Monday, November 17, 2014

Refining the farm: Year 8

When I first started my farm I had the rough idea that I'd grow a little of everything; certainly enough for personal consumption and gradually increase the production of things that would sell.   This is a nice ideal, but didn't really work out in practice.

Let me give you an example:  the sheep
Twin lambs from 2012 

First, sheep, in this area, are a nearly perfect crop.  They eat grass.  they are impervious to rain.  They are fairly popular with most americans -- lamb chops anyone?  -- and with a bit of luck your flock can grow quickly.

I chose a breed of sheep that naturally shed its own wool, which spared me from having to shear the sheep every year (and incidentally from wool-guilt:  If I were shearing the sheep, I'd feel duty bound to find a market for the wool, and honestly, there isn't much of one here) and were relatively low maintenance.  I chose sheep from a fellow who's is about 10 miles from me, so the sheep are acclimated to this weather and seasons and honestly, the sheep did better than I deserved.

Better than I deserved.  Regularly had a 2.0 or 2.1 birth rate (more than a twin birth per ewe).  I lost a few to the electronet fence and a few to dogs and coyotes, but generally speaking the sheep did what they were supposed to do:  Eat grass and gain weight.

In fact, if I were to talk to someone now, I'd probably say to look carefully at sheep.  Not much input and pretty good value.  Pretty easy to raise them organically.

With all that good, what was the problem?  

I just couldn't work up an interest in sheep.  I didn't really care for them as an animal.  Most of the time I dealt with sheep was pretty aggravating -- for the sheep and for me, too.  They are not the sharpest tools in the shed, and no matter what dumb thing one of them does, all of the rest of them do it too.  I learned a lot about fencing and a lot about chasing, and in the end, it just wasn't much fun.

So I ended up taking the sheep to the auction; and I got a good price for them, but it still felt a little like failure; some part of me wanted to be good at sheep, too.

But what i've been doing is specializing my farming.  I understand pigs pretty well, and they understand me.  I like them as an animal and as a product, both.  While pigs are interested in getting out of their area, they tend to come back, and I can't think of a time I saw something that a pig did that I didn't understand at some level.  Where the sheep were a complete mystery most of the time.

Chickens, pigs, cows.   that's my current list of main products, and I'm considering getting out of the chicken business.  I'll keep a few laying hens for the kitchen, but I just don't enjoy them as much as I do the cows & pigs.    

Specializing in a smaller number of products allows you to equip and manage those products better than if you're generalizing.  Every new animal or crop has a learning curve, and in order to get a good grasp of it you really need to think about it as a multi-year learning process.  And sometimes what you learn is that you don't really want to do that.

Friday, November 7, 2014

Not winter yet... in the NW

image courtesy of
Next week will apparently be a very cold time in the midwest, but not so much here in Washington.  Our climate is pretty mild most of the year, tempered by the ocean water.  We get chilly, but never too cold, or too hot.  Our daytime temperatures are in the 50s right now, with evening temps dipping to the low 30s, but even temps of 32 degrees aren't very cold.  Nothing like the midwest has as its usual or what they're about to get, apparently.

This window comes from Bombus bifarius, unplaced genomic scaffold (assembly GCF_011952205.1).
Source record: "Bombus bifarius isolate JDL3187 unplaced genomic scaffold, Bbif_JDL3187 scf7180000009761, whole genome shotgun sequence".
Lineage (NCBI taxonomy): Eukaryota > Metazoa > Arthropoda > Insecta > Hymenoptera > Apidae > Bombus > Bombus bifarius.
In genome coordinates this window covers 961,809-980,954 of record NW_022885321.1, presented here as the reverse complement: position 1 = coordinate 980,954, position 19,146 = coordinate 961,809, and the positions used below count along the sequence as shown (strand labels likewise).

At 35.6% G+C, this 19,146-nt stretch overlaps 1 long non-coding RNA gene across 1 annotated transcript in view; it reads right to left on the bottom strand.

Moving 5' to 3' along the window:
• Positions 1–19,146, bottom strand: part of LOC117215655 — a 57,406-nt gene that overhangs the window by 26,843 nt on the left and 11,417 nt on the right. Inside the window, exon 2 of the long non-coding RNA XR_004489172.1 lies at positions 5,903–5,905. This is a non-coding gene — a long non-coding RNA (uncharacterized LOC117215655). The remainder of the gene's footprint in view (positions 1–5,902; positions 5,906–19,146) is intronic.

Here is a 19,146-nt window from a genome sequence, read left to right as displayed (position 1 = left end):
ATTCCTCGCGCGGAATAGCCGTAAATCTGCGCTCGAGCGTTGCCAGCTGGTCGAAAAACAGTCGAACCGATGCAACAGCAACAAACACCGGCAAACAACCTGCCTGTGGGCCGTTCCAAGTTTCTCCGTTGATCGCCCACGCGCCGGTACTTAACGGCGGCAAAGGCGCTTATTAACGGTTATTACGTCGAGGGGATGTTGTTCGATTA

Our temperature range is one reason why I'm concentrating on forage production, and on animals that use that forage.  We've got excellent conditions for growing for at least 9 months of the year, and in a warm winter, like now, for longer than that.

The challenge with farming is to figure out something that works for your ground.  As much as I'd love to grow watermelons (and I have grown them here in western washington!) it takes a fair bit of effort, and it's easier, and there are fewer inputs (farmer speak for what you need to buy for your crops to thrive) with things that are suited for this climate, and these soils.

My garden list runs heavily towards brassicas and root crops, squash, potatoes.  They all grow well here and don't require much to do really well.

My forage list is grass and alfalfa this year, with a bit of corn.  I wanted to make sure that I could raise a complete ration for a dairy cow on property, and so far so good.  I want my cows to be on a 1 mile diet.  that's the goal there.

Thursday, November 6, 2014

corn chopping: 5 inches of rain and counting

The weather station is getting a workout
Rainy season has started in earnest.    I installed the new weather station about a week ago, and its showing a little under 5 inches of rain accumulation in the last 7 days.   The rain is complicating
the final chopping of the corn; there's some areas of standing water on the field, and some of the field is pretty soft right now, but making slow progress.

The biggest difficulty in chopping the corn has been some mechanical issues with the chopper.  Threading the drive chain incorrectly, one of the bearings for the main gear broke, and there's been some learning curve - shear bolt education - and some operator error.  We're mostly past that stuff now, and are chopping this morning.

We haven't had any below-freezing weather of any sort.  The grass and alfalfa have just taken this to be a long spring (albeit with shorter days) and it's growing still.

picture taken in the brief bit of sun we got.  alfalfa in the foreground, corn in back.  corn chopper is a little to the right of center in this picture, against the corn.  click on the pic for a bigger view.